As I move through this next phase of my life, I am thinking about friendship, how to keep those doors open, the castle gates unlocked. I am open to the world, vulnerable yet stronger than ever. I am liking myself these days, but I know i need to keep changing, keep the hinges oiled. I need to know how to work through problems rather than storm away from them, how to accept rather than judge, how to let go of the past, rather than live it again and again.
I often talk to the five-year-old me, shaking in terror in his pitch-black attic room, waiting for the footsteps on the stairs, and I tell him it turned out all right, we got the girl, we made it to the other side. He didn’t even know what a friend was.
I have learned a lot, about relationships, about boundaries. Boundaries are the foundation of friendship, it’s glue and nourishment.
I do not put past troubles on my friends, they do not matter anymore. I do not try to save my friends, they must save themselves. I will not accept friendships that are one-way, we must care about one another. I am not seeking to be a savior, but a friend. I am not a therapist, but a sympathetic ear. I hope my friends help me if I am in trouble, but I do not look to my friends to soothe me or be my guru, I have learned how to soothe myself and be my own guru.
Being older means learning something, understanding something, viewing the world with perspective and humor.
I am not here to tell them what to do, to mother them or harass them into living my kind of life. Friendship is about trust and acceptance as much as anything. But I have been alone for more than six decades, that is a lot of change to accommodate. Yet I have. Maria challenged me to change in profound ways. So have my new friendships.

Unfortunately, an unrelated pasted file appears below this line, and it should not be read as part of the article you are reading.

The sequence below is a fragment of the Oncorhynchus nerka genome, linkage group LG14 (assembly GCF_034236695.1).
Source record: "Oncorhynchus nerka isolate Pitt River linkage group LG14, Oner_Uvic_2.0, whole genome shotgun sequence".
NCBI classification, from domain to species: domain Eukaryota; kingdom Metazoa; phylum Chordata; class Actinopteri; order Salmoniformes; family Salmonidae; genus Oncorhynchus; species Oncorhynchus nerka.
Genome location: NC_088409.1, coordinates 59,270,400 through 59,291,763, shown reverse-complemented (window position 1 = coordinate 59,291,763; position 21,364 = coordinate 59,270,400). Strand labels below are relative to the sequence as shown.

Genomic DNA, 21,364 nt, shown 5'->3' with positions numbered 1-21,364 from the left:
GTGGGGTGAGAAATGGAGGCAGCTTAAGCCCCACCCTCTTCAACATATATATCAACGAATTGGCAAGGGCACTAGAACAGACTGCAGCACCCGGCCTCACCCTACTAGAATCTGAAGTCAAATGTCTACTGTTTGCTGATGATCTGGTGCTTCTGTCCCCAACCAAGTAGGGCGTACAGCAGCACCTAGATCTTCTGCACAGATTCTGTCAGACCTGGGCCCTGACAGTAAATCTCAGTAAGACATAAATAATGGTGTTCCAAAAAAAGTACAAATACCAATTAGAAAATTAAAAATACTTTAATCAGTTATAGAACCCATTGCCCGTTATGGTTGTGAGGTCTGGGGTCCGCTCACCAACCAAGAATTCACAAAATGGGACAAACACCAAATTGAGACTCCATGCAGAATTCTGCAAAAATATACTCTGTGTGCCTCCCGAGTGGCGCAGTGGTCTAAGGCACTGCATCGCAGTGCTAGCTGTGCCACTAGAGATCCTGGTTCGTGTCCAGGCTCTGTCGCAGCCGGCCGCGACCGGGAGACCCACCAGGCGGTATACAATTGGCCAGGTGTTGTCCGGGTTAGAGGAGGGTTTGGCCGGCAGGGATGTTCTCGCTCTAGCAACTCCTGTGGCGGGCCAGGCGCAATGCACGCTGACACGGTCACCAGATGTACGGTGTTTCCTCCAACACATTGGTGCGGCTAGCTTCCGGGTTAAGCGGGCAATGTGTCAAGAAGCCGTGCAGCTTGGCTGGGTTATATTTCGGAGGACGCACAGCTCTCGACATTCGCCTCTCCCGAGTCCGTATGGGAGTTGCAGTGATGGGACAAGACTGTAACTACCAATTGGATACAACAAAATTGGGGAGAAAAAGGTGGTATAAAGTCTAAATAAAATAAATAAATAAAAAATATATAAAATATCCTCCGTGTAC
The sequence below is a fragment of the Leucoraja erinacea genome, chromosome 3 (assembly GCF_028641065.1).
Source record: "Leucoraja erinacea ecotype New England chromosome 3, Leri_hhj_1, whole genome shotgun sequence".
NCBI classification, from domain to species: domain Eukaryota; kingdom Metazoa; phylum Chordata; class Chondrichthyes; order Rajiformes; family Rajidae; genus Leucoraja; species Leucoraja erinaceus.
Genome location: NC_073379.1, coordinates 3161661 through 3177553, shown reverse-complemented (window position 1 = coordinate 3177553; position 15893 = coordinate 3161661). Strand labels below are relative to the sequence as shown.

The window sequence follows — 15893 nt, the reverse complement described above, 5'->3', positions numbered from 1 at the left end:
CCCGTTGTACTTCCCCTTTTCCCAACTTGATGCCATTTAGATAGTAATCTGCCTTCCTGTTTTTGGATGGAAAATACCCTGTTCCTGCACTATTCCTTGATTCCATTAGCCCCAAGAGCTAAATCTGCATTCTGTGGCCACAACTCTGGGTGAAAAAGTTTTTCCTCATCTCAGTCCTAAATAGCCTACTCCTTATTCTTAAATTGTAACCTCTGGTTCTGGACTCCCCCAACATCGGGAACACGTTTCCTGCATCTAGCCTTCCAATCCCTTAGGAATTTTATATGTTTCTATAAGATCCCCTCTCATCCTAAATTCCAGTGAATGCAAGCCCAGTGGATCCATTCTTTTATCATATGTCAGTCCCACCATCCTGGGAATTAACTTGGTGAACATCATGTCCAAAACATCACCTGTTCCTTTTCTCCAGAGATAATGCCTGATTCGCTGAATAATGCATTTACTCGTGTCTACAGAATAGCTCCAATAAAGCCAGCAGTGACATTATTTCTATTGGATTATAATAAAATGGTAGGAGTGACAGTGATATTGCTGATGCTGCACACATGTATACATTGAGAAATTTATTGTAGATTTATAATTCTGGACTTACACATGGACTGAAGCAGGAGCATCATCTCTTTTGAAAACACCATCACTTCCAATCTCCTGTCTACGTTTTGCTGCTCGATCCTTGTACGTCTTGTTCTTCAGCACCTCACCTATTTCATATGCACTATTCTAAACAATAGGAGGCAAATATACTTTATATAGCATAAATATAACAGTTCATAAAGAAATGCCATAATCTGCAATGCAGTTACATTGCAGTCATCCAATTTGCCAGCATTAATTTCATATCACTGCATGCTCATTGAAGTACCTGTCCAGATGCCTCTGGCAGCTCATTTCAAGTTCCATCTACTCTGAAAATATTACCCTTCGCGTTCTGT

I think I began to trust my friend Scott after my open heart surgery. He appeared at the door regularly without being asked, and came with food. He is a busy man, but he found the time to come. He came once or twice a week to sit with me in my shock and bewilderment. I suppose you are never more alone than when you wake up after they take your heart out and stop it, and then put it back. If feels as if your very soul had vanished.
Scott was just there. I didn’t ask, he didn’t ask, he just was a presence. It mattered. Not too many people know how to do that, not week after week.
Scott and I are honest with one another, I see. We worry about each other, but not in an oppressive way. We support one another but we don’t take over one another, or try to. We each do some things the other person would not do and does not like, but we accept each other as we are. We can not solve one another’s problems, it would be unhealthy to try.
Still, I get wary of it sometimes. I get wary of everything sometimes except my wife. When I get the impulse to run away or withdraw back into my other self, I recognize it as my flaw, as a symptom. I am tired of running away from friends. I talk about how I feel, I always ask myself if I am being honest, and if I am not, or can’t be, then the friendship is no good. So far, so good. I don’t have enough time left to make and lose friends. Maria has opened me to love and trust and new experience, she has given me a great gift. I hope I have done the same for her. That is something to build on.
I know I am not the kind of person to have many friends, nor do I want many friends. I don’t love everybody as Maria does, and everybody does not love me. One or two good friends would be fine. I am very close to accepting that. I also know that with men, friendship is a difficult and troubling story. The women I know seem to gravitate naturally to friendship, they turn to one another when life gets intense. Men tend to run the other way when life gets intense.
My new friends have not run away from me, nor me from them, and life has been intense. So I am letting go of the past and embracing the present. It is, as they say, what it is. It will be what it will be. I cannot control the suffering of the work, I can only make a joyful noise.
One day at a time. The motto of every broken human being trying to put the pieces back together.